I remember leaving Norfolk, because a Hurricane was coming up the coast (early 70's). I saw the navy packup the big boys and head to sea, so I figured to do the same. Unfortunately, they could go a lot faster than I and worse, we all headed east into deep Atlantic water, while the storm was supposed to head inland and peter out. Naturally, my luck prevailed and she made a right hand turn and rolled right over me. Me and a nearby container ship rolled from rail to rail, for a day. I'm not kidding this puppy dumped containers over the side more than once and rolled from starboard gunnel to port, every 5 or 6 seconds. I did the same though my motion was a bit faster. I tried to contact them, but my radio was down and I was left with a handheld that had very little range. I could hear them occasionally, but then they'd roll away or I would and the signal was lost. Eventually, after about 30 hours of an *** whooping, I raised them up. She was Liberian, with a Portuguese crew and a Japanese skipper. Between my pigeon Italian, the skipper's pigeon Spanish, though the who knows what heritage cookie, we figured out who was who and how bad off we were. I lost most of my most of my rig and had to motor home under a jury rig. They took a few days to get both engines firing properly and repairs to their decks and hoisting gear.

    This wasn't a Cat. 5, but a Cat. 1, trying its best to die into a tropical depression. The point is, even a Nimitz class will sea some damage in a Cat. 5, so you don't want any part of anything smaller in one, even if you could afford to have one built. If you want to get an idea of the "condisions" you might have to experence, rent or borrow an inflatable raft, no engine, just some oars. Go down to the local beach and see how long you can keep your lunch down, while rowing in the shoreside surf. Now imagine a full day or two of this and you get somewhat close.
     
  10. JSL
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    JSL Senior Member

    Some years ago on a run from Hawaii to Victoria,BC we ended up on the rim of a North Pacific typhoon. We knew something was 'up' but could not get a proper weather report. The barometer was dropping about 1/10"/hour and the waves got larger by the hour. The entire 'ride' lasted about 2-3 days and we estimated the waves as high as our boat length (60-65'- we guessed) and winds to about 85 to 95 knots (they read 75 kn. + until the anemometer blew away).
    I doubt that you could build a boat fast,or strong, or habitable, enough to avoid a hurricane.
     
  11. Mr Efficiency
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    Mr Efficiency Senior Member

    There are few excuses these days to be caught out in extreme weather, forecasting has become much more reliable, and warnings aplenty is the rule.
     
  12. jorgepease
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    jorgepease Senior Member

    They pretty much follow the same route ... This is 150 years of hurricane tracks in the Atlantic, I wouldn't plan on trying to outrun it for thousands of miles, they don't zigzag much, and these days with the software models they can create, it's very accurate 3-5 days out. Given their size and influence on surrounding seas, I would plan to give them wide berth and not rely on fast evasive actions.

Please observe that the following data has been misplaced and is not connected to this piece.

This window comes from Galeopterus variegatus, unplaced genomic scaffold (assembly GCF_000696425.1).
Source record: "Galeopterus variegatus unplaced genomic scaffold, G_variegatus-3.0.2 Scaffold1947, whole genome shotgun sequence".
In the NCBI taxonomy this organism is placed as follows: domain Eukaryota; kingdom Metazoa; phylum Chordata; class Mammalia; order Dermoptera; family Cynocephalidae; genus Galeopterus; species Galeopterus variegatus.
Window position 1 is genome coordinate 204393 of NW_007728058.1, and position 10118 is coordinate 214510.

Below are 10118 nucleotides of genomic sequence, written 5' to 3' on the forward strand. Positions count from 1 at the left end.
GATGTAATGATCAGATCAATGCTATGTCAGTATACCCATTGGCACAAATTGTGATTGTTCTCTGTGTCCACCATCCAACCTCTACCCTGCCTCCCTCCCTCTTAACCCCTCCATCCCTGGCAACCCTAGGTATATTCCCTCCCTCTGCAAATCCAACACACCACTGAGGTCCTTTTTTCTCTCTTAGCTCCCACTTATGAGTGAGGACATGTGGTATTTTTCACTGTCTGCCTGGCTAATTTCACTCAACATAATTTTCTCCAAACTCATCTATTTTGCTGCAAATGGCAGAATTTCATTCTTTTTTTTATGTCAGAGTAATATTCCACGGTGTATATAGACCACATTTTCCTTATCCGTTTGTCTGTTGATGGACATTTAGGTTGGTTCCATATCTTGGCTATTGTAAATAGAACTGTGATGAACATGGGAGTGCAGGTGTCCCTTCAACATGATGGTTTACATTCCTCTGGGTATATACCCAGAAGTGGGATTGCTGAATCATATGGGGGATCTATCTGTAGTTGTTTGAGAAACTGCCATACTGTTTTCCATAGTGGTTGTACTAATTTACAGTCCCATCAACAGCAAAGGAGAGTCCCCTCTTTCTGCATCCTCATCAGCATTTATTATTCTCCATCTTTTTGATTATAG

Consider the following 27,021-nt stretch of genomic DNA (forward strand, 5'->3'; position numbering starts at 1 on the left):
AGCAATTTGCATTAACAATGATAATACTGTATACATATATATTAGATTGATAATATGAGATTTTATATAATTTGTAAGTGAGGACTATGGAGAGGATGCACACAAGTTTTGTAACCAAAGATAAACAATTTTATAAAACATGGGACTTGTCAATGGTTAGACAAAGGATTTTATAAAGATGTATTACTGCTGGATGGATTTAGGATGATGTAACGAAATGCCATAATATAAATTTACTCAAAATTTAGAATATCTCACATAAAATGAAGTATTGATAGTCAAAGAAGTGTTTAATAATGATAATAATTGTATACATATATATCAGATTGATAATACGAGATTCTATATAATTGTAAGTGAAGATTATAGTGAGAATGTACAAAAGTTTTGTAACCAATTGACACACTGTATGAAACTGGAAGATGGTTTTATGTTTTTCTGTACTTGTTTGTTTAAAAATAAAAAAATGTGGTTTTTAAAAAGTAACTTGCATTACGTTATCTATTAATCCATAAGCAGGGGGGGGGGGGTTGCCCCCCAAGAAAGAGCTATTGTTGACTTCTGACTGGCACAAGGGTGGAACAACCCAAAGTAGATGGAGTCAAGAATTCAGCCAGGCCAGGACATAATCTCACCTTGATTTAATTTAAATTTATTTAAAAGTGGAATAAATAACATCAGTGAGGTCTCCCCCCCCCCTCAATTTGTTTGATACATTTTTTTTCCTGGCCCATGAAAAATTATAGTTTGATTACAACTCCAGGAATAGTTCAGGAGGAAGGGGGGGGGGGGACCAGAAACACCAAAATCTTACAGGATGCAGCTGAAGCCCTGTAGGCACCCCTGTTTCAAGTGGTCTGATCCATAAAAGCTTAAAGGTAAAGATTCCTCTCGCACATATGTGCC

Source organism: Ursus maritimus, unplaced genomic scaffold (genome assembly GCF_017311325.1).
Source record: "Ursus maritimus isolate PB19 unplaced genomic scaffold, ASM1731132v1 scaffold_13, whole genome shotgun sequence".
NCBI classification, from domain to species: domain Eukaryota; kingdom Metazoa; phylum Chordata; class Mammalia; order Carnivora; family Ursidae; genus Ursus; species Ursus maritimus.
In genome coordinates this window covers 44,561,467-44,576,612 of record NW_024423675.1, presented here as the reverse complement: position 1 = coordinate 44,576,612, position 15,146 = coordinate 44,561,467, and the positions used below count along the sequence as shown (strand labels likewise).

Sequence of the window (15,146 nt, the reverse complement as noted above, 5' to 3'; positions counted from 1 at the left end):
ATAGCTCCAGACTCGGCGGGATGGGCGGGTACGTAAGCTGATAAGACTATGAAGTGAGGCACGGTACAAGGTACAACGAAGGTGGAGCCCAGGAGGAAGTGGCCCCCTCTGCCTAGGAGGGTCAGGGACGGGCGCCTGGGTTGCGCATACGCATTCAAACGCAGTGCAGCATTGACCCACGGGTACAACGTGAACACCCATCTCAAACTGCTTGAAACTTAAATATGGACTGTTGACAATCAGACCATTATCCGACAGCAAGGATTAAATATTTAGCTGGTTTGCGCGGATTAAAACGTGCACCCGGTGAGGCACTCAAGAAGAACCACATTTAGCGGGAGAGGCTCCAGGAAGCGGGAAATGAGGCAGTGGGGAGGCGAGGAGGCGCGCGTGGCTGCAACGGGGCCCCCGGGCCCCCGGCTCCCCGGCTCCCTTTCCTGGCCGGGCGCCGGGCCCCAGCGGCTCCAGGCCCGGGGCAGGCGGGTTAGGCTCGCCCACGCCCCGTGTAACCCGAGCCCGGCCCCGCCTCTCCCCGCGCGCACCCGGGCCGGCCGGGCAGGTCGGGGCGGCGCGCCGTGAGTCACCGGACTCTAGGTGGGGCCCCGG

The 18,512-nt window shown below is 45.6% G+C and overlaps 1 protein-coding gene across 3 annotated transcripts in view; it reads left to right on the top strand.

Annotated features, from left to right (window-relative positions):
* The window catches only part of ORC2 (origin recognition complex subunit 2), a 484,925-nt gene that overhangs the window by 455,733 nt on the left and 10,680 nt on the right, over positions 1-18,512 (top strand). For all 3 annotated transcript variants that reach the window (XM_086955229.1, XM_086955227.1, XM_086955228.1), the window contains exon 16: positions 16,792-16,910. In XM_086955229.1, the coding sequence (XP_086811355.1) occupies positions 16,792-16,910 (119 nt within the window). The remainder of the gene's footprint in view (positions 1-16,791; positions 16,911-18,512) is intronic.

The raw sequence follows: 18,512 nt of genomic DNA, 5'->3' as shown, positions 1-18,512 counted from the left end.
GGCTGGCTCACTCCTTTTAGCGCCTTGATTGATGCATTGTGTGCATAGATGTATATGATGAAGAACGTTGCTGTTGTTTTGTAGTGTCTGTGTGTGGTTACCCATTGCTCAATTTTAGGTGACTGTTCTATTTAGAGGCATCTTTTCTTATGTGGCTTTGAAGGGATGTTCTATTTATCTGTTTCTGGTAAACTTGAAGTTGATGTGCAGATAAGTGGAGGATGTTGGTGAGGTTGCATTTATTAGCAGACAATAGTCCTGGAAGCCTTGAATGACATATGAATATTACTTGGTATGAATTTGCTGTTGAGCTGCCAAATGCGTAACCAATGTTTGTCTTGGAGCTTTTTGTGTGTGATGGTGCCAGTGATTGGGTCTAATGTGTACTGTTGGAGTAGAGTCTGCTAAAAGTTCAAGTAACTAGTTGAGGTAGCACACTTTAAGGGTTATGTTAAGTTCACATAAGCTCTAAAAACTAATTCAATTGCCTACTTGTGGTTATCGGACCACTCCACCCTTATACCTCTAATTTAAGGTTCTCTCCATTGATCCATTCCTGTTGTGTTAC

hurTrack.jpg
     
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  13. Ike
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    Ike Senior Member

    Conditions? Pretty damn Scary. In the hurricane off Cape Hatteras we we taking breaking waves over the flying bridge which is about 80 feet above the waterline. Of course those old Coast Guard ships (327 feet built in the late 30's) were built for taking a beating in the North Atlantic, but still, the boat is not the limiting factor. You Are. I have lost count of the times the Coast Guard lifted people off a boat because the occupant(s)were taking a beating, and then the boat was found a month later doing just fine. Humans are not built to withstand that kind of thing. The best way to avoid a hurricane is be somewhere else during the season.

    We used to talk about the safe quadrant, and dangerous quadrant. Total BS in a cat 4 or 5 hurricane. It's all dangerous. Even large ships have had serious damage in hurricanes. Frankly I'd prefer to be in a ship like that old cutter rather than one of those big cruise ships with a huge amount of sail area and top hammer. Even the Nimitz would have some serious difficulties in that kind of sea state. (I have a good friend who is a Master Chief on the Nimitz).
     
  14. Mr Efficiency
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    Mr Efficiency Senior Member

    Of course large ships are not immune, the US Navy prioritized accurate weather forecasting after the experience of WW2, where losses from dangerous weather systems at times exceeded battle damage.
     

  15. philSweet
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    philSweet Senior Member

    A more reasonable and useful range of speeds would be 2kn, 3kn, 4kn etc. up to about 8kts. When I need to get out of the way of weather, I also need to catch up on sleep. So I will rig for heavy weather self tending and go crash until the worst of it hits. That means about 2-3 knots in 35kt wind and building. Yes, you can navigate around stuff at those speeds. Maybe not the coast of North America, but you can escape getting pinched in the Caribbean and Gulf of Mexico. You need to consider the wave field these things produce. I've seen waves at 12-16' in the Caribbean for a continuous month, and I don't even know where that storm was. Nobody went anywhere at more than 4 knots in anything.